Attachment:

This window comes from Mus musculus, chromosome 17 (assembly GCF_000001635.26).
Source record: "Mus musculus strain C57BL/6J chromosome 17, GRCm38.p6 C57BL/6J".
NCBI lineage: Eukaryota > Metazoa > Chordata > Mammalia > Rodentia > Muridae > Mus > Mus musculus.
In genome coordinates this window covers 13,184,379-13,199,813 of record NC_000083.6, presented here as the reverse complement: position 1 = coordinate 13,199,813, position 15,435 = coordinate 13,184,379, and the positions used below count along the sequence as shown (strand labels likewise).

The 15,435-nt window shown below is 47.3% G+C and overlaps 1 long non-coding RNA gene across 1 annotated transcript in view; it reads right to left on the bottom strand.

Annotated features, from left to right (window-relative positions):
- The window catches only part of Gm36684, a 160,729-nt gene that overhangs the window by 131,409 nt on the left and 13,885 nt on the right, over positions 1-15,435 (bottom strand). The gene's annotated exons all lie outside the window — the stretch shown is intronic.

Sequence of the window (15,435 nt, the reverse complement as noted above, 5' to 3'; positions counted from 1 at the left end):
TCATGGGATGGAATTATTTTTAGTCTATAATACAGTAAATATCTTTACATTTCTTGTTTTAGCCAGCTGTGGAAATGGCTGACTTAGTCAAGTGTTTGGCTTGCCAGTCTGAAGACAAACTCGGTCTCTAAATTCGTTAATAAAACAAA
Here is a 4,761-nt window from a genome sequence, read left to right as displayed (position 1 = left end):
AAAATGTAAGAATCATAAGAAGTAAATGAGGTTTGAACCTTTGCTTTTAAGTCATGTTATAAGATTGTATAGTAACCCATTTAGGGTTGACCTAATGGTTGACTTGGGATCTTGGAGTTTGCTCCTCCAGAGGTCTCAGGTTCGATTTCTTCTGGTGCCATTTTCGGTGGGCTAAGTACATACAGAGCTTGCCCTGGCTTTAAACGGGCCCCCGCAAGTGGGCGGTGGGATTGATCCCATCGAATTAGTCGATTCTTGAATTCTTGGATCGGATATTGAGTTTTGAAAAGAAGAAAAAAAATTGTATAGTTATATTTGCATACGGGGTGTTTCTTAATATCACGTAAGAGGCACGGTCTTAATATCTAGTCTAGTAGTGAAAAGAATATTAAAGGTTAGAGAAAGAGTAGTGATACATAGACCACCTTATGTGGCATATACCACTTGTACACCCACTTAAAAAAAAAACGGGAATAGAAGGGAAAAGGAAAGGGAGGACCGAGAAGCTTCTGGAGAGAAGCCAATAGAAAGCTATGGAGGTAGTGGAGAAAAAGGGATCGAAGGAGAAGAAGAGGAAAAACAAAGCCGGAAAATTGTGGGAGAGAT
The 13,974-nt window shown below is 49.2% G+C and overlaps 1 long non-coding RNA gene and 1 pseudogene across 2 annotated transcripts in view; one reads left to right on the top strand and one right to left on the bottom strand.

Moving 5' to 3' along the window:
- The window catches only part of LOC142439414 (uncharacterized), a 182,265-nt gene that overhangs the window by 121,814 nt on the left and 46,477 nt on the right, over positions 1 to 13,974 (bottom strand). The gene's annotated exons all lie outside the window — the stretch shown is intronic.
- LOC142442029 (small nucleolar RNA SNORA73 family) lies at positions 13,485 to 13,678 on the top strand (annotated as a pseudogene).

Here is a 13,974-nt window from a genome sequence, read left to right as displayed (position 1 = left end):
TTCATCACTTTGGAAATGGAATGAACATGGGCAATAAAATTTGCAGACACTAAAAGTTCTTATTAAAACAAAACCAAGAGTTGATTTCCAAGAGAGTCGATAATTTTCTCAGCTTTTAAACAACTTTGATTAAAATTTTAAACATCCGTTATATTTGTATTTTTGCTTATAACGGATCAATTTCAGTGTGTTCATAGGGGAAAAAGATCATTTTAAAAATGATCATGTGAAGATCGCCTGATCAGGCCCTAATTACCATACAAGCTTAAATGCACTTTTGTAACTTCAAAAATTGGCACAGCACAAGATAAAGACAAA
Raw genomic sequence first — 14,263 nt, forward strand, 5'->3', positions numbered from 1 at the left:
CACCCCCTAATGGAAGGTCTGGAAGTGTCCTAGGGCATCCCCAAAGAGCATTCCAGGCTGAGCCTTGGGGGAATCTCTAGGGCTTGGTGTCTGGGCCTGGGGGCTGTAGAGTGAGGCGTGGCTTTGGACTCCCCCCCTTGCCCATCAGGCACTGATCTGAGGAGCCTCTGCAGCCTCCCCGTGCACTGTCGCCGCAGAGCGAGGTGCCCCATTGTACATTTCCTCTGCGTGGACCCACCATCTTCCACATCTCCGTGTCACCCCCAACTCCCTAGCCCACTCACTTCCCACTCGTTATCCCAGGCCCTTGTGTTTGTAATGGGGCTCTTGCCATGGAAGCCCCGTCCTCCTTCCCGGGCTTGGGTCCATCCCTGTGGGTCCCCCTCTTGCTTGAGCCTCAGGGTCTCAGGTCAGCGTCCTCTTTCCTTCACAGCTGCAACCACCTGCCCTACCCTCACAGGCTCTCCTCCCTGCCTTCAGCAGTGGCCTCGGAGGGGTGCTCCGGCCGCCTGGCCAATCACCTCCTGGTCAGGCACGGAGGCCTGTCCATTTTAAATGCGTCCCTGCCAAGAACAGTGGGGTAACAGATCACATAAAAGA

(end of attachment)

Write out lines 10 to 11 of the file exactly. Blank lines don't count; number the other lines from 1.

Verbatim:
Here is a 4,761-nt window from a genome sequence, read left to right as displayed (position 1 = left end):
AAAATGTAAGAATCATAAGAAGTAAATGAGGTTTGAACCTTTGCTTTTAAGTCATGTTATAAGATTGTATAGTAACCCATTTAGGGTTGACCTAATGGTTGACTTGGGATCTTGGAGTTTGCTCCTCCAGAGGTCTCAGGTTCGATTTCTTCTGGTGCCATTTTCGGTGGGCTAAGTACATACAGAGCTTGCCCTGGCTTTAAACGGGCCCCCGCAAGTGGGCGGTGGGATTGATCCCATCGAATTAGTCGATTCTTGAATTCTTGGATCGGATATTGAGTTTTGAAAAGAAGAAAAAAAATTGTATAGTTATATTTGCATACGGGGTGTTTCTTAATATCACGTAAGAGGCACGGTCTTAATATCTAGTCTAGTAGTGAAAAGAATATTAAAGGTTAGAGAAAGAGTAGTGATACATAGACCACCTTATGTGGCATATACCACTTGTACACCCACTTAAAAAAAAAACGGGAATAGAAGGGAAAAGGAAAGGGAGGACCGAGAAGCTTCTGGAGAGAAGCCAATAGAAAGCTATGGAGGTAGTGGAGAAAAAGGGATCGAAGGAGAAGAAGAGGAAAAACAAAGCCGGAAAATTGTGGGAGAGAT